together

x = z^2 , y = (z-1)^2

=> x-y = 2z-1 .i.e is odd.

Hence answer is C.
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Re: If x, y and z are positive integers, is x - y odd? [#permalink]

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Re: If x, y and z are positive integers, is x - y odd? [#permalink]

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If x, y and z are positive integers, is x - y odd? [#permalink]

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New post 08 Mar 2015, 12:51
Another approach might be the following which doesn't involve calculating:

(1) x = z^2 Not suff. (as explained)
(2) y = (z-1)^2 Not suff. (as explained)

(1) & (2)
x = z^2 states that x is some number, which for instance could be even.
An even number to any power stays even.
So if z^2 is even, x is even.

Now (2) states that (z-1)^2. Hence, as z^2 is even, (z-1)^2 has to be odd.
Again, an odd number to any power stays odd.
Therefore, x has to be even (in the example) and y has to be odd.

Of course, it also works for odd x and even y.

Does that make sense?
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If x, y and z are positive integers, is x - y odd? [#permalink]

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New post 05 Dec 2015, 11:21
I think most of the gmat problems could have elegant solutions like the one given below. Though this one is not a very difficult question, i think it has implications. Test writers could make it into a difficult question by changing the answer choices as follows:

1) x=z^p & 2)y=(z-1)^q...where p and q are pos int

or
1) x=z^p & 2)y=(z-3)^q...where p and q are pos int

or
1) x=z^p & 2)y=(z-m)^q...where m=odd integer

What do math experts think about it?

gmat1220 wrote:
Rephrasing the question -
Is x odd and y even or x even and y odd?
Or
Is x and y squares of consecutive integers respectively?

1. Insufficient. y is unknown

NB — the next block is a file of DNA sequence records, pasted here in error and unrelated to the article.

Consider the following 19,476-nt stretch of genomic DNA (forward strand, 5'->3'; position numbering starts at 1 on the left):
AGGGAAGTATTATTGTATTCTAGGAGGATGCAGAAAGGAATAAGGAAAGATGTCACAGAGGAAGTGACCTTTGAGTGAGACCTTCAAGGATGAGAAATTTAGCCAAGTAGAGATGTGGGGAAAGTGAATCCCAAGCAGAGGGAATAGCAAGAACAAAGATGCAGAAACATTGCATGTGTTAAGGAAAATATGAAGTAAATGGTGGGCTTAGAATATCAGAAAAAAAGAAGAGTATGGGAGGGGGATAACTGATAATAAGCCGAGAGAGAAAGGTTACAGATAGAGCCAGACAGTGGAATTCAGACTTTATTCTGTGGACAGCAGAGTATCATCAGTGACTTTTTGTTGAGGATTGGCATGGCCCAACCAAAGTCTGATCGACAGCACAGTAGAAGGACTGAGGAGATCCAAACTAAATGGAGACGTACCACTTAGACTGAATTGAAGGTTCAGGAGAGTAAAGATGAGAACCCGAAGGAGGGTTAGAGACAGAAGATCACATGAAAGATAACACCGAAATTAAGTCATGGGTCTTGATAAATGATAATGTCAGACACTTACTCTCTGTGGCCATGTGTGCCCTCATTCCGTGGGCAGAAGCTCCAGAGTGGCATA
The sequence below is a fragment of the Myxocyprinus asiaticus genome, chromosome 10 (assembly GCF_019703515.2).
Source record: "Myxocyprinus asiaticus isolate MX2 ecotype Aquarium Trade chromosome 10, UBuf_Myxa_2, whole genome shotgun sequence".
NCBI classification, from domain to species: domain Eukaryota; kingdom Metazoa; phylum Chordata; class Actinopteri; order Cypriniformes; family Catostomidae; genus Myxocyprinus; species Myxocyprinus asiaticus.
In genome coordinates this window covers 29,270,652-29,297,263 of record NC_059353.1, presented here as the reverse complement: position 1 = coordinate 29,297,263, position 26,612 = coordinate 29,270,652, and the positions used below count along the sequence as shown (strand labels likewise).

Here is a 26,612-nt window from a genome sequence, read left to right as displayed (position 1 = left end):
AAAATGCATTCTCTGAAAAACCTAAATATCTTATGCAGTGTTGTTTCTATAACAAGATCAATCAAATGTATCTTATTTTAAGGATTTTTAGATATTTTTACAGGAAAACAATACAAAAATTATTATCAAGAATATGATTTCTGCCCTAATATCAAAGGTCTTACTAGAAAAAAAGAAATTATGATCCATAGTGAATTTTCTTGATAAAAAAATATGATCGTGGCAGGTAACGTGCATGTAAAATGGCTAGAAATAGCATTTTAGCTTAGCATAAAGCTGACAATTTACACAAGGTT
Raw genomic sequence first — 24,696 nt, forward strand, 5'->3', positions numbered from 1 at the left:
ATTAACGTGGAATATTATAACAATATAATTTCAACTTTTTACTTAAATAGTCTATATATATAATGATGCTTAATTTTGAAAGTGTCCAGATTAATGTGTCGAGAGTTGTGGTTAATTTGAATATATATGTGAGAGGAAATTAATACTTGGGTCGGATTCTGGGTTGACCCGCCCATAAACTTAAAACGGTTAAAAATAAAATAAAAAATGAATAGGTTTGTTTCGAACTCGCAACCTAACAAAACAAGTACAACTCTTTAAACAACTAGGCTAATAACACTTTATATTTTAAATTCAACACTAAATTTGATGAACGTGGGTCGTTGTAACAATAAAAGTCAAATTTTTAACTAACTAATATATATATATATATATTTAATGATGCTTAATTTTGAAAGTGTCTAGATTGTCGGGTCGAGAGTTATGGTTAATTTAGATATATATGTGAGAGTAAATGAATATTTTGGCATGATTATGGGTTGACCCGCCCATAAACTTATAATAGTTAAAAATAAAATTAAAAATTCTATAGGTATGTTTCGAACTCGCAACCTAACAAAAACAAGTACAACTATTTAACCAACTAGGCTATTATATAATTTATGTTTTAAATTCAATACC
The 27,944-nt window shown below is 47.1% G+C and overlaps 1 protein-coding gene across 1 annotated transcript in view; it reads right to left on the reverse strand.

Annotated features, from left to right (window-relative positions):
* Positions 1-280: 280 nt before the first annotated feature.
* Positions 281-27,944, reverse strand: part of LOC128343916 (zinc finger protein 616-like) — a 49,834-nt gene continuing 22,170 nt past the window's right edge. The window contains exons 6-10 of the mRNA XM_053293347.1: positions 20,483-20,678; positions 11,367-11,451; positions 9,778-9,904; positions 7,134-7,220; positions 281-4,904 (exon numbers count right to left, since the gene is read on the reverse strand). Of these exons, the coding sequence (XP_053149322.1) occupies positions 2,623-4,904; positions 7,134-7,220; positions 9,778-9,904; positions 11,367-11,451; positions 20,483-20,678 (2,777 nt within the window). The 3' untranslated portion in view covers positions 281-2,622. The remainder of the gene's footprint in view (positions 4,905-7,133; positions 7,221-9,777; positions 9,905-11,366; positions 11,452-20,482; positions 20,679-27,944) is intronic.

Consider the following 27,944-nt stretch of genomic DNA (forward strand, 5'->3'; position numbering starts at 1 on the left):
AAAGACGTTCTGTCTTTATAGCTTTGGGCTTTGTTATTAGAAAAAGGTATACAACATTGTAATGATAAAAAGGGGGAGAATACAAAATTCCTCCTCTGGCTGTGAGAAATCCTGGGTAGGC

2. Insufficient. x is unknown

combine 1) + 2)
z and z-1 are consecutive integers. Hence sufficient.

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Re: If x, y and z are positive integers, is x - y odd? [#permalink]

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New post 06 Dec 2015, 11:29
Expert's post
Forget conventional ways of solving math questions. In DS, Variable approach is the easiest and quickest way to find the answer without actually solving the problem. Remember equal number of variables and independent equations ensures a solution.

If x, y and z are positive integers, is x - y odd?

(1) x=z^2
(2) y=(z-1)^2

There are 3 variables (x,y,z) but only 2 equations are given by the 2 conditions, so there is high chance (E) will become the answer.
Looking at the conditions together,
x=z^2, y=(z-1)^2, and as x=odd and y=even or x=even and y=odd, the answer to the question always becomes 'yes' and the answer seems like (C)
However, this is a question with commonly made mistakes, so just to make sure, if the conditions are examined separately,
we cannot know the value of y from condition 1, and condition 2 is not sufficient as well, so the answer becomes (C).

For cases where we need 3 more equations, such as original conditions with “3 variables”, or “4 variables and 1 equation”, or “5 variables and 2 equations”, we have 1 equation each in both 1) and 2). Therefore, there is 80% chance that E is the answer (especially about 90% of 2 by 2 questions where there are more than 3 variables), while C has 15% chance. These two are the majority. In case of common mistake type 3,4, the answer may be from A, B or D but there is only 5% chance. Since E is most likely to be the answer using 1) and 2) separately according to DS definition (It saves us time). Obviously there may be cases where the answer is A, B, C or D.
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Re: If x, y and z are positive integers, is x - y odd?   [#permalink] 06 Dec 2015, 11:29